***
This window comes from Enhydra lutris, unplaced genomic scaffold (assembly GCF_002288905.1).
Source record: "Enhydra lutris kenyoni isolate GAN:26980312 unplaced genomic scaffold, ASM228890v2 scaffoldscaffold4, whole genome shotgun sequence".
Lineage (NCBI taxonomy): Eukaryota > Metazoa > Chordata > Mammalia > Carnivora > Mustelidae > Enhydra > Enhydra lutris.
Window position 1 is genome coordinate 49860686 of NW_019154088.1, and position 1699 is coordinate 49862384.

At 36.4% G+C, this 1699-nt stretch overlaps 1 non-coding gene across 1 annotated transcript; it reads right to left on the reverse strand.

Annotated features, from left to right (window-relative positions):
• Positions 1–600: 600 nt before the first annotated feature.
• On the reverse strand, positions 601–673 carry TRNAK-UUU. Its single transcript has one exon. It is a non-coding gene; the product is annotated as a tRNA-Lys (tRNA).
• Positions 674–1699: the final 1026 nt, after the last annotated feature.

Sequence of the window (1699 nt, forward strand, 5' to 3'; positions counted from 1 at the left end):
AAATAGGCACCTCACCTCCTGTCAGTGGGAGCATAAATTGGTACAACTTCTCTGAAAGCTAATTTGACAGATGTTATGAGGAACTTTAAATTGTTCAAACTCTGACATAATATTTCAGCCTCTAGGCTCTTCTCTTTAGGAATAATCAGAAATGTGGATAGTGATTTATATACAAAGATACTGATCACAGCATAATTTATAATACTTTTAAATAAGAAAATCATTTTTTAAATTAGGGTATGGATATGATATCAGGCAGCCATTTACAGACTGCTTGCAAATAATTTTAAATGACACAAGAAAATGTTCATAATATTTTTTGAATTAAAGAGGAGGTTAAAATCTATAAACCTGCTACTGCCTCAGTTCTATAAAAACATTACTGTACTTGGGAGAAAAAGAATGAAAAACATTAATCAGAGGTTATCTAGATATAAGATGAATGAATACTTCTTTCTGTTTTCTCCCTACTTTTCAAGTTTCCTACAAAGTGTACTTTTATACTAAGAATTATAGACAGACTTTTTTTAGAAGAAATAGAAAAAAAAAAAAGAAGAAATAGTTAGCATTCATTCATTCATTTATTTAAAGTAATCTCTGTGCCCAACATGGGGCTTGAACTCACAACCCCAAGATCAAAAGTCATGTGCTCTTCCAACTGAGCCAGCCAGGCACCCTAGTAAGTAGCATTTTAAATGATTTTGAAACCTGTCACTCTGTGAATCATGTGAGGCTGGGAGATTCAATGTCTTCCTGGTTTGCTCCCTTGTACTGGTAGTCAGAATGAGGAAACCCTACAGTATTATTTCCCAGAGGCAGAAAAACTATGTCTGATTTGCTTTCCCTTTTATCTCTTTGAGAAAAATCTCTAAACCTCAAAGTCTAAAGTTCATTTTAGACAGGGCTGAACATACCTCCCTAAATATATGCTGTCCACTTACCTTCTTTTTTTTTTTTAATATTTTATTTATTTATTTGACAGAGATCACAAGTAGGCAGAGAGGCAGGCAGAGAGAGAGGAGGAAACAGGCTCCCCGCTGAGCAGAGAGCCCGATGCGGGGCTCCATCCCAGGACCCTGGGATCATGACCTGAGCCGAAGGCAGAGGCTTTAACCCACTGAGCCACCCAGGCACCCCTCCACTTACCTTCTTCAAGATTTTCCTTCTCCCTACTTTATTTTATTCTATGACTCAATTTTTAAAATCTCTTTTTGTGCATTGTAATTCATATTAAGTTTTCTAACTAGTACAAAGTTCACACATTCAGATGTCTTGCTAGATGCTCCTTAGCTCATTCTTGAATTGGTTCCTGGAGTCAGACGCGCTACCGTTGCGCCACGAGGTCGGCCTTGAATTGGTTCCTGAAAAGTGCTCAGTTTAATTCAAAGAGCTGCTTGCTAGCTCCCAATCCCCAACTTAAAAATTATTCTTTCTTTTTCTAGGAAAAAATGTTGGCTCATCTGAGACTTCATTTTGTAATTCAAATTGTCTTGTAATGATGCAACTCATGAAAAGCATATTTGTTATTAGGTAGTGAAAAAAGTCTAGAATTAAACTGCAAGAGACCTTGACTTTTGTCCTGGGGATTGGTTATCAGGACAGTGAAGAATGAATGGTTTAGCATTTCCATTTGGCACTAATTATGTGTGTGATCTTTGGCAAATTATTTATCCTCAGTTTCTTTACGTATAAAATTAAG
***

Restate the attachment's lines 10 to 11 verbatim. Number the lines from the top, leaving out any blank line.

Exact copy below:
Sequence of the window (1699 nt, forward strand, 5' to 3'; positions counted from 1 at the left end):
AAATAGGCACCTCACCTCCTGTCAGTGGGAGCATAAATTGGTACAACTTCTCTGAAAGCTAATTTGACAGATGTTATGAGGAACTTTAAATTGTTCAAACTCTGACATAATATTTCAGCCTCTAGGCTCTTCTCTTTAGGAATAATCAGAAATGTGGATAGTGATTTATATACAAAGATACTGATCACAGCATAATTTATAATACTTTTAAATAAGAAAATCATTTTTTAAATTAGGGTATGGATATGATATCAGGCAGCCATTTACAGACTGCTTGCAAATAATTTTAAATGACACAAGAAAATGTTCATAATATTTTTTGAATTAAAGAGGAGGTTAAAATCTATAAACCTGCTACTGCCTCAGTTCTATAAAAACATTACTGTACTTGGGAGAAAAAGAATGAAAAACATTAATCAGAGGTTATCTAGATATAAGATGAATGAATACTTCTTTCTGTTTTCTCCCTACTTTTCAAGTTTCCTACAAAGTGTACTTTTATACTAAGAATTATAGACAGACTTTTTTTAGAAGAAATAGAAAAAAAAAAAAGAAGAAATAGTTAGCATTCATTCATTCATTTATTTAAAGTAATCTCTGTGCCCAACATGGGGCTTGAACTCACAACCCCAAGATCAAAAGTCATGTGCTCTTCCAACTGAGCCAGCCAGGCACCCTAGTAAGTAGCATTTTAAATGATTTTGAAACCTGTCACTCTGTGAATCATGTGAGGCTGGGAGATTCAATGTCTTCCTGGTTTGCTCCCTTGTACTGGTAGTCAGAATGAGGAAACCCTACAGTATTATTTCCCAGAGGCAGAAAAACTATGTCTGATTTGCTTTCCCTTTTATCTCTTTGAGAAAAATCTCTAAACCTCAAAGTCTAAAGTTCATTTTAGACAGGGCTGAACATACCTCCCTAAATATATGCTGTCCACTTACCTTCTTTTTTTTTTTTAATATTTTATTTATTTATTTGACAGAGATCACAAGTAGGCAGAGAGGCAGGCAGAGAGAGAGGAGGAAACAGGCTCCCCGCTGAGCAGAGAGCCCGATGCGGGGCTCCATCCCAGGACCCTGGGATCATGACCTGAGCCGAAGGCAGAGGCTTTAACCCACTGAGCCACCCAGGCACCCCTCCACTTACCTTCTTCAAGATTTTCCTTCTCCCTACTTTATTTTATTCTATGACTCAATTTTTAAAATCTCTTTTTGTGCATTGTAATTCATATTAAGTTTTCTAACTAGTACAAAGTTCACACATTCAGATGTCTTGCTAGATGCTCCTTAGCTCATTCTTGAATTGGTTCCTGGAGTCAGACGCGCTACCGTTGCGCCACGAGGTCGGCCTTGAATTGGTTCCTGAAAAGTGCTCAGTTTAATTCAAAGAGCTGCTTGCTAGCTCCCAATCCCCAACTTAAAAATTATTCTTTCTTTTTCTAGGAAAAAATGTTGGCTCATCTGAGACTTCATTTTGTAATTCAAATTGTCTTGTAATGATGCAACTCATGAAAAGCATATTTGTTATTAGGTAGTGAAAAAAGTCTAGAATTAAACTGCAAGAGACCTTGACTTTTGTCCTGGGGATTGGTTATCAGGACAGTGAAGAATGAATGGTTTAGCATTTCCATTTGGCACTAATTATGTGTGTGATCTTTGGCAAATTATTTATCCTCAGTTTCTTTACGTATAAAATTAAG